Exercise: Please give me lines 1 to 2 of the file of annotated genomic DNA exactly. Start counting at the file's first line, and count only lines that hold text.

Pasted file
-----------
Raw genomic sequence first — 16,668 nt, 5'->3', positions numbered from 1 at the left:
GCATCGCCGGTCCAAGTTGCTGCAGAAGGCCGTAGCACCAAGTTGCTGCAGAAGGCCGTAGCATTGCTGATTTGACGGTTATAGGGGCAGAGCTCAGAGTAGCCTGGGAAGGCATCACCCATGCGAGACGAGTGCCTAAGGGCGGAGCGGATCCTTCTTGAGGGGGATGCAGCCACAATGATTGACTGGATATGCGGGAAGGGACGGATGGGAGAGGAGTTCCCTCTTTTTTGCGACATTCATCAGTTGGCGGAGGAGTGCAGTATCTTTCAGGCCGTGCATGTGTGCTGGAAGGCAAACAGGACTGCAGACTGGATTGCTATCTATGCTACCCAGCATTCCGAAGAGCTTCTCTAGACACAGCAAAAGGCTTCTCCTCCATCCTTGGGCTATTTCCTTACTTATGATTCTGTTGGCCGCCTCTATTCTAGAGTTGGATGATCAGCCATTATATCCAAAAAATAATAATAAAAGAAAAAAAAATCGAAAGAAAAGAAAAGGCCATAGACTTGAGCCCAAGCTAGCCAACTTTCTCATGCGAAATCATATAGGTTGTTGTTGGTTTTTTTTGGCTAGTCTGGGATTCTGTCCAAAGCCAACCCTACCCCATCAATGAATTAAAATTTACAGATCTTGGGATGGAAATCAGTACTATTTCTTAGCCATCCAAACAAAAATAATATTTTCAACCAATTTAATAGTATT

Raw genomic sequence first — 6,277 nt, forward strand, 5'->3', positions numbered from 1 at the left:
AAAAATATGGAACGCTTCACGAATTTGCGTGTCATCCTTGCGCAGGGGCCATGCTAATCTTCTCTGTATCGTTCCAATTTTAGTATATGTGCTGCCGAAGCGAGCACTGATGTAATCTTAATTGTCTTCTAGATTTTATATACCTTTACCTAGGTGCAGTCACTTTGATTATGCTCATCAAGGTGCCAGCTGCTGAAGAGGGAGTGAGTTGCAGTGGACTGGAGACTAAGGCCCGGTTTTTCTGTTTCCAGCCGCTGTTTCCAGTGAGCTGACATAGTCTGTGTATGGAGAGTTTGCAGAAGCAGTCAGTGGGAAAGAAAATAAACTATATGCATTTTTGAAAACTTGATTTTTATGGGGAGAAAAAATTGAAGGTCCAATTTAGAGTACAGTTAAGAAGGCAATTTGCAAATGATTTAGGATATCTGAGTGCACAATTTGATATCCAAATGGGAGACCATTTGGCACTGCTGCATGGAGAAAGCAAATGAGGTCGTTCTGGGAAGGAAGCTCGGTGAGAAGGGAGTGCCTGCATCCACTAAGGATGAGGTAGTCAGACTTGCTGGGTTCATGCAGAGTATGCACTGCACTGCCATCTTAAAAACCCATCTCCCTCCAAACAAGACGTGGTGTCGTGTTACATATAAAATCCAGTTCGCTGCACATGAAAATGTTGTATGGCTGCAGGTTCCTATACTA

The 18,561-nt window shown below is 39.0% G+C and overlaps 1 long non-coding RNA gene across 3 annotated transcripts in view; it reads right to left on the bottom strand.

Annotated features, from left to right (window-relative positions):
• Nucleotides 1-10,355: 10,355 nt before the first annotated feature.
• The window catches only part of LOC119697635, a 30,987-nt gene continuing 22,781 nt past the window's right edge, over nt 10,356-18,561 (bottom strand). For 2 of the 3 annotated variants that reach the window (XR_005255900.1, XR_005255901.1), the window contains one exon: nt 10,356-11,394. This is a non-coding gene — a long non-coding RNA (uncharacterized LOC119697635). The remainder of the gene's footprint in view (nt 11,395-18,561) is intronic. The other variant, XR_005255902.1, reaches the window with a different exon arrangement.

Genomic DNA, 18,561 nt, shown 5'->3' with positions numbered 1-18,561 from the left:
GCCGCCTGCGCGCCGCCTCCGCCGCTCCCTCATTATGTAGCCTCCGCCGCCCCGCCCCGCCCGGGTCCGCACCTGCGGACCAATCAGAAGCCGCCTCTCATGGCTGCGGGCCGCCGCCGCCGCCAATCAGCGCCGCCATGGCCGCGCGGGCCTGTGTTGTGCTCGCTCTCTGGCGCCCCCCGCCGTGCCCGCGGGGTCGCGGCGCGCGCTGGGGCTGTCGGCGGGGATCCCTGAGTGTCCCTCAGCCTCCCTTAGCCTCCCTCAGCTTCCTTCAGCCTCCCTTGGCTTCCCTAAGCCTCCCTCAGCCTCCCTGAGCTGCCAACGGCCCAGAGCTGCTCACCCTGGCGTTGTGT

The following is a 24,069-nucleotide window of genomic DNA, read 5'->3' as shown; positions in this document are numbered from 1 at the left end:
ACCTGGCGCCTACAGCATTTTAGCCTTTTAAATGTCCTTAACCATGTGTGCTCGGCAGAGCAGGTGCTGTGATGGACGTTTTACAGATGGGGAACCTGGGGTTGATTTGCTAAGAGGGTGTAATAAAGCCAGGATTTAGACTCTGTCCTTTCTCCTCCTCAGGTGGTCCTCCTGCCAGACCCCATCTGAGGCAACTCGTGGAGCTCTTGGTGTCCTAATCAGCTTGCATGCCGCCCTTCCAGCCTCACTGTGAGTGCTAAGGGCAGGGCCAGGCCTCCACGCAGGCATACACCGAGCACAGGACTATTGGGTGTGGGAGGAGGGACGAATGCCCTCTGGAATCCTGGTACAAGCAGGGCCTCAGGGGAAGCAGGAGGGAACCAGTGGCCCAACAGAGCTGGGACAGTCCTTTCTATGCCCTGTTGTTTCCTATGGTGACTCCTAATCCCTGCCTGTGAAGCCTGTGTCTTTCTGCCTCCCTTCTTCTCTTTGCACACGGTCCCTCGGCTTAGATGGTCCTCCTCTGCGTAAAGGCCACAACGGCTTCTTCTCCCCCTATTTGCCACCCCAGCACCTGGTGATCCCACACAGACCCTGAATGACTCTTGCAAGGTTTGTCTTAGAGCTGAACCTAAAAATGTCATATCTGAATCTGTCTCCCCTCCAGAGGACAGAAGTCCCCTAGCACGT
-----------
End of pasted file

Raw genomic sequence first — 16,668 nt, 5'->3', positions numbered from 1 at the left:
GCATCGCCGGTCCAAGTTGCTGCAGAAGGCCGTAGCACCAAGTTGCTGCAGAAGGCCGTAGCATTGCTGATTTGACGGTTATAGGGGCAGAGCTCAGAGTAGCCTGGGAAGGCATCACCCATGCGAGACGAGTGCCTAAGGGCGGAGCGGATCCTTCTTGAGGGGGATGCAGCCACAATGATTGACTGGATATGCGGGAAGGGACGGATGGGAGAGGAGTTCCCTCTTTTTTGCGACATTCATCAGTTGGCGGAGGAGTGCAGTATCTTTCAGGCCGTGCATGTGTGCTGGAAGGCAAACAGGACTGCAGACTGGATTGCTATCTATGCTACCCAGCATTCCGAAGAGCTTCTCTAGACACAGCAAAAGGCTTCTCCTCCATCCTTGGGCTATTTCCTTACTTATGATTCTGTTGGCCGCCTCTATTCTAGAGTTGGATGATCAGCCATTATATCCAAAAAATAATAATAAAAGAAAAAAAAATCGAAAGAAAAGAAAAGGCCATAGACTTGAGCCCAAGCTAGCCAACTTTCTCATGCGAAATCATATAGGTTGTTGTTGGTTTTTTTTGGCTAGTCTGGGATTCTGTCCAAAGCCAACCCTACCCCATCAATGAATTAAAATTTACAGATCTTGGGATGGAAATCAGTACTATTTCTTAGCCATCCAAACAAAAATAATATTTTCAACCAATTTAATAGTATT